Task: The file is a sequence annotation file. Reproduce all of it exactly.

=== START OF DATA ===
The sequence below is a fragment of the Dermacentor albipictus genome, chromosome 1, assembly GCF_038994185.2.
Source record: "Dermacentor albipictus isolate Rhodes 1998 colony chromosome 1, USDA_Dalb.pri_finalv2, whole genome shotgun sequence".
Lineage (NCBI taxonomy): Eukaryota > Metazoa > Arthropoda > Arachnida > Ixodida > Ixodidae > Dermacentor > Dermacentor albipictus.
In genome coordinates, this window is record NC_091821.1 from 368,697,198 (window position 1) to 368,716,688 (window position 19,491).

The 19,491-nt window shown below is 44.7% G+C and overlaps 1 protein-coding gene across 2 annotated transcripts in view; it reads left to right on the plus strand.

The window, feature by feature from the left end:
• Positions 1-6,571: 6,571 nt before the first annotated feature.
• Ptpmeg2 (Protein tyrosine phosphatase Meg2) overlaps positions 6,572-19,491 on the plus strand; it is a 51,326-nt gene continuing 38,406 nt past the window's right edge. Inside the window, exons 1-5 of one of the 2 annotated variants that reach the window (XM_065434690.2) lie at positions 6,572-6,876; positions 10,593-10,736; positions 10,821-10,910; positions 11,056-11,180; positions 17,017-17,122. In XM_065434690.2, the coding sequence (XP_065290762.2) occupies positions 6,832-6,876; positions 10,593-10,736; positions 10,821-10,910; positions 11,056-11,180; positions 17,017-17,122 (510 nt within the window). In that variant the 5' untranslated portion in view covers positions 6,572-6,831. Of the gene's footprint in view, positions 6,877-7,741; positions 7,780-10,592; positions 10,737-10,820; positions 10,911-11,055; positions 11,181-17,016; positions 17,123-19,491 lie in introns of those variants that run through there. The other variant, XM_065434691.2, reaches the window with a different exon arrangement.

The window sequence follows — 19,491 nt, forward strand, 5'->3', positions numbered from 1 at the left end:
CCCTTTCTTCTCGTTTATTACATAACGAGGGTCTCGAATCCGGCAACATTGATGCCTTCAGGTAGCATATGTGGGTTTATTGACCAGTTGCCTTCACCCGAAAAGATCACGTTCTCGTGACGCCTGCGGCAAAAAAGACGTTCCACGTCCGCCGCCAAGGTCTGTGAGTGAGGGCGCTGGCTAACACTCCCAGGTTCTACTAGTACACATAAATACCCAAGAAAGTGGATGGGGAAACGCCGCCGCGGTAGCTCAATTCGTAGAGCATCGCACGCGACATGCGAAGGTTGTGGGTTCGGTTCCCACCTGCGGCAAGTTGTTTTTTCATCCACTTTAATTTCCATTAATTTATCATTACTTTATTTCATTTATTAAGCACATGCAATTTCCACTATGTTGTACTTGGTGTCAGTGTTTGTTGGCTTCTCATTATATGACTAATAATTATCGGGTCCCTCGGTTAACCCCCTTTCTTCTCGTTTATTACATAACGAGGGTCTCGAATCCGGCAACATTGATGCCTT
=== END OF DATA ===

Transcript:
The sequence below is a fragment of the Dermacentor albipictus genome, chromosome 1, assembly GCF_038994185.2.
Source record: "Dermacentor albipictus isolate Rhodes 1998 colony chromosome 1, USDA_Dalb.pri_finalv2, whole genome shotgun sequence".
Lineage (NCBI taxonomy): Eukaryota > Metazoa > Arthropoda > Arachnida > Ixodida > Ixodidae > Dermacentor > Dermacentor albipictus.
In genome coordinates, this window is record NC_091821.1 from 368,697,198 (window position 1) to 368,716,688 (window position 19,491).

The 19,491-nt window shown below is 44.7% G+C and overlaps 1 protein-coding gene across 2 annotated transcripts in view; it reads left to right on the plus strand.

The window, feature by feature from the left end:
• Positions 1-6,571: 6,571 nt before the first annotated feature.
• Ptpmeg2 (Protein tyrosine phosphatase Meg2) overlaps positions 6,572-19,491 on the plus strand; it is a 51,326-nt gene continuing 38,406 nt past the window's right edge. Inside the window, exons 1-5 of one of the 2 annotated variants that reach the window (XM_065434690.2) lie at positions 6,572-6,876; positions 10,593-10,736; positions 10,821-10,910; positions 11,056-11,180; positions 17,017-17,122. In XM_065434690.2, the coding sequence (XP_065290762.2) occupies positions 6,832-6,876; positions 10,593-10,736; positions 10,821-10,910; positions 11,056-11,180; positions 17,017-17,122 (510 nt within the window). In that variant the 5' untranslated portion in view covers positions 6,572-6,831. Of the gene's footprint in view, positions 6,877-7,741; positions 7,780-10,592; positions 10,737-10,820; positions 10,911-11,055; positions 11,181-17,016; positions 17,123-19,491 lie in introns of those variants that run through there. The other variant, XM_065434691.2, reaches the window with a different exon arrangement.

The window sequence follows — 19,491 nt, forward strand, 5'->3', positions numbered from 1 at the left end:
CCCTTTCTTCTCGTTTATTACATAACGAGGGTCTCGAATCCGGCAACATTGATGCCTTCAGGTAGCATATGTGGGTTTATTGACCAGTTGCCTTCACCCGAAAAGATCACGTTCTCGTGACGCCTGCGGCAAAAAAGACGTTCCACGTCCGCCGCCAAGGTCTGTGAGTGAGGGCGCTGGCTAACACTCCCAGGTTCTACTAGTACACATAAATACCCAAGAAAGTGGATGGGGAAACGCCGCCGCGGTAGCTCAATTCGTAGAGCATCGCACGCGACATGCGAAGGTTGTGGGTTCGGTTCCCACCTGCGGCAAGTTGTTTTTTCATCCACTTTAATTTCCATTAATTTATCATTACTTTATTTCATTTATTAAGCACATGCAATTTCCACTATGTTGTACTTGGTGTCAGTGTTTGTTGGCTTCTCATTATATGACTAATAATTATCGGGTCCCTCGGTTAACCCCCTTTCTTCTCGTTTATTACATAACGAGGGTCTCGAATCCGGCAACATTGATGCCTT